When it comes to dukkha, which means suffering, Theravada Buddhism denounces all cravings that cause suffering. Whatever is craved is also transitory and has the possibility to change and perish as well. Through this belief, Buddhists are committed to avoiding the tendency of labeling things as likes or dislikes, good or bad, and comfortable or satisfying. This practice is what is believed to be the main cause of suffering. Anyone who successfully gives up the tendency of labeling things in that manner is in position to free him/herself from the instincts which drive one to dukkha. They also believe that the cause of suffering, the solution as well as the implementation are all within oneself but not from outside.

Thirdly, Theravadins believe that there is no permanent essential self as all beings are composed of five aggregates. These are the physical form, the feeling or sensations, perception, mental formations and consciousness. Therefore, Buddhists usually develop and refine their minds to work and live in conformity with this phenomenon. To exhibit this through personal and direct experience, they practice vipassana. Due to it, they closely watch the perpetual change. Staunch Buddhists often deny that the individual or combined aggregates may be regarded as a permanent and independently existing soul or self. In most cases, Buddhists regard it as a mistake for anyone to perceive any lasting unity pertaining to the main elements that an individual is believed to be made of. According to the beliefs of the Buddha, self often gives rise to self-importance or craving, which eventually becomes the root cause of human suffering. He also taught others about the doctrine of anatman. This is the total denial of a permanent soul of human beings.

Numerous sensations would emerge, thus leading to craving alongside clinging to human existence. Such a condition often triggers the process of humans rejuvenating to produce a renewed birth cycle, elderliness and death. Through this chain of cause, there is a clear connection between different forms of life. In the event, what is postulated is a stream of renewed existences but not a permanent being which moves from one life to the other. In effect, Theravadins believe in being reborn without transmigration.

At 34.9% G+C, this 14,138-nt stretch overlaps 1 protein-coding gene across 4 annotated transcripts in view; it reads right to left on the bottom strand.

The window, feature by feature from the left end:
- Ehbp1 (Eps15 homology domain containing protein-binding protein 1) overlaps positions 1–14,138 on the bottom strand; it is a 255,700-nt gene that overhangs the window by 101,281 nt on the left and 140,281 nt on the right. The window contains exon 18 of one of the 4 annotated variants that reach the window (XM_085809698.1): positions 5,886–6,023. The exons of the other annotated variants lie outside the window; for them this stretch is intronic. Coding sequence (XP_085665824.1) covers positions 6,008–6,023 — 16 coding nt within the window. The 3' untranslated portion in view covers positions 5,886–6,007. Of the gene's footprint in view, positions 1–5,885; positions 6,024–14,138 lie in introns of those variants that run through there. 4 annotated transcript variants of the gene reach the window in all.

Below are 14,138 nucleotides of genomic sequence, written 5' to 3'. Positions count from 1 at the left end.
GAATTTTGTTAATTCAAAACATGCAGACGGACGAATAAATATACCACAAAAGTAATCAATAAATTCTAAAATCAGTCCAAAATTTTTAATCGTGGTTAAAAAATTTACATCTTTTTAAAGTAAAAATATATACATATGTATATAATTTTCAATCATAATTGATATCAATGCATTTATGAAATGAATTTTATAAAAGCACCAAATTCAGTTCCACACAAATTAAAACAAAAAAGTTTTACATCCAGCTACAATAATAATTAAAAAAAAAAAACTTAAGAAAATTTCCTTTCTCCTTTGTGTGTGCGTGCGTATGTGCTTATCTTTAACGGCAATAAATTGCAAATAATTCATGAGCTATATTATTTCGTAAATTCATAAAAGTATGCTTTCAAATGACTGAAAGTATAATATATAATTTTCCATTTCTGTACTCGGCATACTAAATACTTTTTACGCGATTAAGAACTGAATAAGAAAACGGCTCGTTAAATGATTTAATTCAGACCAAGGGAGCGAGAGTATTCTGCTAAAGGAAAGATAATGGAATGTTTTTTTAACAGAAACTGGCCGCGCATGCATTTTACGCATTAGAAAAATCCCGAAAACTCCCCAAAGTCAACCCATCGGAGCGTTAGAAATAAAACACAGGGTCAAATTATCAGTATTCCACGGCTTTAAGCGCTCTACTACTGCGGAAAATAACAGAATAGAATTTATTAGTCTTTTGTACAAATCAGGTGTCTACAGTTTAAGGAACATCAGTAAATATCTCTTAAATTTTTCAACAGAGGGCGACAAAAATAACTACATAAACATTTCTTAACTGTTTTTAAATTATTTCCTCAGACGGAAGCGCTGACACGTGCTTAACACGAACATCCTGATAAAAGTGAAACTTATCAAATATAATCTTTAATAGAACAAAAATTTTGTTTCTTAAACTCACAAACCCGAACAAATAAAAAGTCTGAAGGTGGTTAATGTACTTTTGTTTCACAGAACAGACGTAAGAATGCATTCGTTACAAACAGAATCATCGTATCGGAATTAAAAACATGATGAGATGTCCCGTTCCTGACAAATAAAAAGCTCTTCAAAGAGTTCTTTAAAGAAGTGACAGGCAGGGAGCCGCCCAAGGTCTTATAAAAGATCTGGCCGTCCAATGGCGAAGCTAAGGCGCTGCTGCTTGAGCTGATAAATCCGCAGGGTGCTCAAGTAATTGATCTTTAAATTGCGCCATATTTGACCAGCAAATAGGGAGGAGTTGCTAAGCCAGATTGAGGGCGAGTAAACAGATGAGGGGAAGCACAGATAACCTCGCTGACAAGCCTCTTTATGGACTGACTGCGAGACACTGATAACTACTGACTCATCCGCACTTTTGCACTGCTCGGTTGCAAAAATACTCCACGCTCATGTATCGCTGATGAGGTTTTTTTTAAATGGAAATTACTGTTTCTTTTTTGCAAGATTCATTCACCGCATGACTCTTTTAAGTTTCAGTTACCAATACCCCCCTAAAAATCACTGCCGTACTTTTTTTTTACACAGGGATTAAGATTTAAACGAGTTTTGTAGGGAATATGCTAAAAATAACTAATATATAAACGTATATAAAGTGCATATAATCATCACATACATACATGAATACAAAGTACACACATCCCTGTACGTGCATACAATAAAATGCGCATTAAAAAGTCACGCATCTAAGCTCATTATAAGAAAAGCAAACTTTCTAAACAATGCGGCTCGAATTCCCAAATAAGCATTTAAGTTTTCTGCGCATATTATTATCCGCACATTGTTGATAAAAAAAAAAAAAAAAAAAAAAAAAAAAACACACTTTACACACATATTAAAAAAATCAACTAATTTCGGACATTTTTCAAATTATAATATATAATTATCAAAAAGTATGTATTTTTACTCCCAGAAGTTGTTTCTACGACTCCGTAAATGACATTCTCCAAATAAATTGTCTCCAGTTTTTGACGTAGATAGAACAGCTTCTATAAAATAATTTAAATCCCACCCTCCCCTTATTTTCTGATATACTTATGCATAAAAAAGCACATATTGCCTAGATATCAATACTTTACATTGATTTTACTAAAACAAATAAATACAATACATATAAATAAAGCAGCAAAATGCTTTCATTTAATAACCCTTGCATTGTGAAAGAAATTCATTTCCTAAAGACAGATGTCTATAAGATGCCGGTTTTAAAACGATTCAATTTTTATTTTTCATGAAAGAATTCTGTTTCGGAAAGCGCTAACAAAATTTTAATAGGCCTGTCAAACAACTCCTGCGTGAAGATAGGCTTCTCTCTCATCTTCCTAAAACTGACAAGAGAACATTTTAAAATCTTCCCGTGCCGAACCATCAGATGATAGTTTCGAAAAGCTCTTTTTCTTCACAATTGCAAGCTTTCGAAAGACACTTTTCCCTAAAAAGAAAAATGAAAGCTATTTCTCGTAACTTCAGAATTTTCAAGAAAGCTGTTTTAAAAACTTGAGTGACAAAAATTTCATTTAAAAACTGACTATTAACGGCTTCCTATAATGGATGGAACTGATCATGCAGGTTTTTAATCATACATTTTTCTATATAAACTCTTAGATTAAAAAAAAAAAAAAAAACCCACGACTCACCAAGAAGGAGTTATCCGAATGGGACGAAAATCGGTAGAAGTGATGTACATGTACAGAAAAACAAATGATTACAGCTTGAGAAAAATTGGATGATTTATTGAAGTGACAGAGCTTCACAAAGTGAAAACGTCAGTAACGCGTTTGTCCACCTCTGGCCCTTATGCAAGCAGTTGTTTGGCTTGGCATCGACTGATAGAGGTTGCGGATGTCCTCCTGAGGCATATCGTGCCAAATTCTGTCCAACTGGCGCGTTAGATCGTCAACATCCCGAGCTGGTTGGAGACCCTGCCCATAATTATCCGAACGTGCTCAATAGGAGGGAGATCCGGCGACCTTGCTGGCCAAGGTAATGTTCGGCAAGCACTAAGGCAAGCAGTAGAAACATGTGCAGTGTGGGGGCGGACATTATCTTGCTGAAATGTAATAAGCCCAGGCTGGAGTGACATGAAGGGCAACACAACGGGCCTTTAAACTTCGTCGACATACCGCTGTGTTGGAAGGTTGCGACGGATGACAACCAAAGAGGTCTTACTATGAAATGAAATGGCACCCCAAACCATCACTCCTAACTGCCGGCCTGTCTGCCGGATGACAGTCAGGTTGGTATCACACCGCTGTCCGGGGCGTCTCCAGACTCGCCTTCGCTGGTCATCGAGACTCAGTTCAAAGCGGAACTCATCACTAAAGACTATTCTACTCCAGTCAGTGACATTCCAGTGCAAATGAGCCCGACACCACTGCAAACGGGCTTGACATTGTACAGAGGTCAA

Theravada often encourages the act of abiding by the original instructions of the historical Buddha, whose name was Siddhartha Gautama. The doctrine of Theravada reveres the Buddha as a supremely gifted single teacher, yet mortal in comparison to the succession of transcendent beings which were postulated by Mahayana. Some scripture of Theravada listed other Buddhas, though generally the emphasis was put on the historical Buddha since any universe which bears more than one Buddha can easily shatter.

The Buddhist teachings of the historical Buddha, which are also referred to as dharma, are usually considered as being entrenched in the Tipitaka. Unlike the Mahayana, which generated additional scriptural texts (sutras) in plenty, Theravada often puts itself in confinement with the core dharma and would always emphasize the original Buddhist teachings without any digressions following the change in times. Other forms of work which are highly esteemed in Theravada include the dialogues called the Milindapanha which were written during the 2nd century ad and successfully translated as Questions of King Milinda, in 1963. The Visuddhimagga were also written in the 5th century ad and translated as Path of Purification in 1964. This work was attributed to the great Buddhist commentator called Buddhaghosa who is celebrated by the entire Buddhist community. The works are regarded as the authoritative collections by most scholars despite the supplementary revelations of dharma. For instance, Milindapanha is highly considered as canonical by the Myanmar in the Theravada.

Theravadan dharma also discusses the existence of humans as a mixture of assorted transient aspects, which also referred to as dharmas. These dharmas are categorized in overlapping groups of at least five main components which are rupa (the physical body), vedana (feelings), sanna (cognitive perception), sankhara (mental predispositions) and finally vijñana (consciousness). The twelve bases literally refer to the five sensory organs that contain five sensory fields alongside the mind and the mental perception object. Summarily, dharmas usually create a composite being that is un-unified with any atman or soul that is enduring or identity; in the strict sense, there is no self. Ostensibly, Theravadin endeavors to manipulate dharmas in order to suspend the karma action and thereby achieve nirvana.

Conclusion

The key elements of Buddhist teaching are practiced in Theravada Buddhism. Any person whose intension is to live a useful and meaningful life is obliged to practice them as they are taught and well expounded in Theravada. Similarly, the teachings about these key elements are quite insightful not only to the Buddhists but also to other people. They contain fruitful lessons which, if well adhered to, can change someone’s life tremendously. This is the reason why the devotees of Theravada set a goal to either enable one to become an arhat or a sage who would have achieved Nirvana. Any person who achieves it is believed to have become enlightened and therefore is not expected to undergo rebirth.